My first few mountain bike rides were traumatizing and I was a complete chicken. I didn't know how to get on and off a bike properly (not starting/stopping while seated.) It turned into a horribly embarrassing time of Travis having to teach me and explaining why what I had been doing wasn't safe. I was mortified.

I was extremely nervous of falling, potentially getting hurt, and/or any other calamity I could think of. The first few rides that I went on were not the smoothest and I felt like I retained very little. There were about 3 rides that year ('13), and those rides made me become bound and determined to become a better mountain biker.

If you had nervousness at all, what did you do or think to overcome it?
I'm not entirely sure what helped me get over my nervousness other than my first few falls. I learned I was sturdier than I thought; tho my legs looked like they were riddled with cheetah spots. (Your first season will likely leave you riddled with bruises. They are badges of honor.)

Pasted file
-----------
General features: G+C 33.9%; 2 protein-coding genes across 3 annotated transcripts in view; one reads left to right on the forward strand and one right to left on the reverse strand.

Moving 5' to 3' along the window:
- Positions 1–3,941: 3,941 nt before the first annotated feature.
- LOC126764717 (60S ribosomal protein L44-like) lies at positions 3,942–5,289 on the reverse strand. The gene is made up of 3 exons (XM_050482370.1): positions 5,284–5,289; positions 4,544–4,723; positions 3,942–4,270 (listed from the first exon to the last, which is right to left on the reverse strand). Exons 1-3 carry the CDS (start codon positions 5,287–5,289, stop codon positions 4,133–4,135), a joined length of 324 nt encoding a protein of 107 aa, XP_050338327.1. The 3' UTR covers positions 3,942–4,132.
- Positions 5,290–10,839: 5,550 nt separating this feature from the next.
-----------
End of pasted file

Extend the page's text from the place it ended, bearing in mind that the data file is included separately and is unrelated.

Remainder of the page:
I became addicted to accomplishing things that challenged me. I never thought I'd be mountain biking, and each obstacle I overcame made me feel like a queen of the mountain. I proved to myself I could not only ride a bike to work and on paved trails, I could ride technical dirt trails too.

To deal with nervousness if I'm somewhere that's on the more technical side, I will hum or do some sort of poor example of beat boxing to help me maintain focus.

Have you had any biffs that were challenging for you on a physical/mental/emotional level? What did you do to heal and overcome?
My first "real biff" knocked the air out of my lungs and bruised my ribs. I was coming down from a hill onto a wooden bridge, hit the planks wrong and wiped out.
This particular biff has made me leery of bridge structures- this is an ongoing thing that I'm working on.